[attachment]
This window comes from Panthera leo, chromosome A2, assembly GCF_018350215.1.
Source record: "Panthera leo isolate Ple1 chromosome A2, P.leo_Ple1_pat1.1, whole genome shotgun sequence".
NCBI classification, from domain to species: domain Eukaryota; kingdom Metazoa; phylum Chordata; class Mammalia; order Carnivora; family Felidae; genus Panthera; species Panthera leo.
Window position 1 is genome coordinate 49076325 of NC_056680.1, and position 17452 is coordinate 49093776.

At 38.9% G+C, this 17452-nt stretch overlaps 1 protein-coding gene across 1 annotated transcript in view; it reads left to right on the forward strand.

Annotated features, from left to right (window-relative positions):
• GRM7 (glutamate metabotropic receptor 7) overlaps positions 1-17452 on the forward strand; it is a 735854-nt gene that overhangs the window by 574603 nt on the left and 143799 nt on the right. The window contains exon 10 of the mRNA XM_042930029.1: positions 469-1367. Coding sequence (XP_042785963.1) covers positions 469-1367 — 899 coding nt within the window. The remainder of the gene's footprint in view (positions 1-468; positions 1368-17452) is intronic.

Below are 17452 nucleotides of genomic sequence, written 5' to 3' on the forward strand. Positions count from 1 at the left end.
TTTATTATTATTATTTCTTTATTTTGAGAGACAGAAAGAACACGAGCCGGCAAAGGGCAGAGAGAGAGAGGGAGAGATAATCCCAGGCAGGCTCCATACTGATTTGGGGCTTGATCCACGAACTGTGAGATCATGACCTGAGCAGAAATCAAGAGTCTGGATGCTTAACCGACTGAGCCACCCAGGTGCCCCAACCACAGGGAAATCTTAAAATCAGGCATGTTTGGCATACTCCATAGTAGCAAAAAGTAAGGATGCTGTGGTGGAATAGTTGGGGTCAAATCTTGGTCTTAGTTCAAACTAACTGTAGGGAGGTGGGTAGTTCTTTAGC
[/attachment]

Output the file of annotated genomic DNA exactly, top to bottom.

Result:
This window comes from Panthera leo, chromosome A2, assembly GCF_018350215.1.
Source record: "Panthera leo isolate Ple1 chromosome A2, P.leo_Ple1_pat1.1, whole genome shotgun sequence".
NCBI classification, from domain to species: domain Eukaryota; kingdom Metazoa; phylum Chordata; class Mammalia; order Carnivora; family Felidae; genus Panthera; species Panthera leo.
Window position 1 is genome coordinate 49076325 of NC_056680.1, and position 17452 is coordinate 49093776.

At 38.9% G+C, this 17452-nt stretch overlaps 1 protein-coding gene across 1 annotated transcript in view; it reads left to right on the forward strand.

Annotated features, from left to right (window-relative positions):
• GRM7 (glutamate metabotropic receptor 7) overlaps positions 1-17452 on the forward strand; it is a 735854-nt gene that overhangs the window by 574603 nt on the left and 143799 nt on the right. The window contains exon 10 of the mRNA XM_042930029.1: positions 469-1367. Coding sequence (XP_042785963.1) covers positions 469-1367 — 899 coding nt within the window. The remainder of the gene's footprint in view (positions 1-468; positions 1368-17452) is intronic.

Below are 17452 nucleotides of genomic sequence, written 5' to 3' on the forward strand. Positions count from 1 at the left end.
TTTATTATTATTATTTCTTTATTTTGAGAGACAGAAAGAACACGAGCCGGCAAAGGGCAGAGAGAGAGAGGGAGAGATAATCCCAGGCAGGCTCCATACTGATTTGGGGCTTGATCCACGAACTGTGAGATCATGACCTGAGCAGAAATCAAGAGTCTGGATGCTTAACCGACTGAGCCACCCAGGTGCCCCAACCACAGGGAAATCTTAAAATCAGGCATGTTTGGCATACTCCATAGTAGCAAAAAGTAAGGATGCTGTGGTGGAATAGTTGGGGTCAAATCTTGGTCTTAGTTCAAACTAACTGTAGGGAGGTGGGTAGTTCTTTAGC